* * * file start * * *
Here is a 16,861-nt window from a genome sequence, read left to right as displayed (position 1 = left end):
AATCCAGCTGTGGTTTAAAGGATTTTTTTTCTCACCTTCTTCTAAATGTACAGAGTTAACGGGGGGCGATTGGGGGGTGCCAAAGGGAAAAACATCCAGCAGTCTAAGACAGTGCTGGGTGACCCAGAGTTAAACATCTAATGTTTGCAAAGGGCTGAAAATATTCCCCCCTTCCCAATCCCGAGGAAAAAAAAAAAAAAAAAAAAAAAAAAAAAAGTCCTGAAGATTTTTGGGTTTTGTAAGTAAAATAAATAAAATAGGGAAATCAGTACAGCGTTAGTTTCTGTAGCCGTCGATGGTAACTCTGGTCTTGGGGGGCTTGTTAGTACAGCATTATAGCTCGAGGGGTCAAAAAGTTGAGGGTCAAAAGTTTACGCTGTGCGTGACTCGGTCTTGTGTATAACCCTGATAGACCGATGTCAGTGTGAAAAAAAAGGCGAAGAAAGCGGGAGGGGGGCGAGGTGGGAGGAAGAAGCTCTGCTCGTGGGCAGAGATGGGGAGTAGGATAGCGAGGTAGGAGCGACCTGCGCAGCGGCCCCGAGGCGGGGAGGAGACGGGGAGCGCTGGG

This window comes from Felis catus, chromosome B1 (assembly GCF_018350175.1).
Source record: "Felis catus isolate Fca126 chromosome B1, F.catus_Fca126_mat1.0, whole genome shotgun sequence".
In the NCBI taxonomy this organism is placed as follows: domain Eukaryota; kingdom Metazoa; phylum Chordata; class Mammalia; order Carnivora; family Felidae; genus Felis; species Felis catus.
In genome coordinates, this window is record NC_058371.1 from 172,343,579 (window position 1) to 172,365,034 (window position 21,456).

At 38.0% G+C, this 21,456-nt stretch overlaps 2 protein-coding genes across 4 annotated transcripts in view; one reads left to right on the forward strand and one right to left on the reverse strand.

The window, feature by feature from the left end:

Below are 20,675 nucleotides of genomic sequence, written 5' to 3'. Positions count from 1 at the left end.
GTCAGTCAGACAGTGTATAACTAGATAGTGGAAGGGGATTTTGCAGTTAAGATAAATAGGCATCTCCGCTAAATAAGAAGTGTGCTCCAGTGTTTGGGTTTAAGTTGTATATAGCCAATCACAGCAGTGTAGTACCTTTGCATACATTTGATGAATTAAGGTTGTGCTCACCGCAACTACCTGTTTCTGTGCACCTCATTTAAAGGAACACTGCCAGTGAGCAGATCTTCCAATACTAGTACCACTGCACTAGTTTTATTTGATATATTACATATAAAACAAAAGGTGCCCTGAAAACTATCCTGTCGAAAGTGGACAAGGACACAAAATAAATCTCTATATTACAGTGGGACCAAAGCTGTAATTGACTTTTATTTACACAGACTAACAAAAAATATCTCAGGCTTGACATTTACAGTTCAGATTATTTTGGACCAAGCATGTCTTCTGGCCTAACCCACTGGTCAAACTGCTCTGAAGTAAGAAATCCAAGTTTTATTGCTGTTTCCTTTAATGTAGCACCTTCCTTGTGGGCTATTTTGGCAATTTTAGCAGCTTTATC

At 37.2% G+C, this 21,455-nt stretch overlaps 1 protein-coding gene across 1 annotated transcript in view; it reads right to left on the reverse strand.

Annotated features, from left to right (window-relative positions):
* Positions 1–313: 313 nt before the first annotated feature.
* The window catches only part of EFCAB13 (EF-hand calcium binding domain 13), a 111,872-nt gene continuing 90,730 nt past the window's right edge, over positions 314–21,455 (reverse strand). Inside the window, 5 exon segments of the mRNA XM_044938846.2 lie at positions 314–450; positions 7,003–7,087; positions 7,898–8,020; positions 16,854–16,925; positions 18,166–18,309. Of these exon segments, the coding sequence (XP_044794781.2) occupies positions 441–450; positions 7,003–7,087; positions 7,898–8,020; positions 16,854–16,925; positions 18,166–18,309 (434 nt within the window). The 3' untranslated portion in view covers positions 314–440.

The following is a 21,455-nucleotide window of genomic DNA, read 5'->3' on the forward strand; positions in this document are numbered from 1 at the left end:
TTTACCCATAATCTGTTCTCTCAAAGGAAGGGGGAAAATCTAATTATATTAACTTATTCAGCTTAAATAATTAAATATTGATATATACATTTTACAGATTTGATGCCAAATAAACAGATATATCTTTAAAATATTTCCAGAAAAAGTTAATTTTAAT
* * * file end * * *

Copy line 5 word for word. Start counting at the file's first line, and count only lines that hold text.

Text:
In the NCBI taxonomy this organism is placed as follows: domain Eukaryota; kingdom Metazoa; phylum Chordata; class Mammalia; order Carnivora; family Felidae; genus Felis; species Felis catus.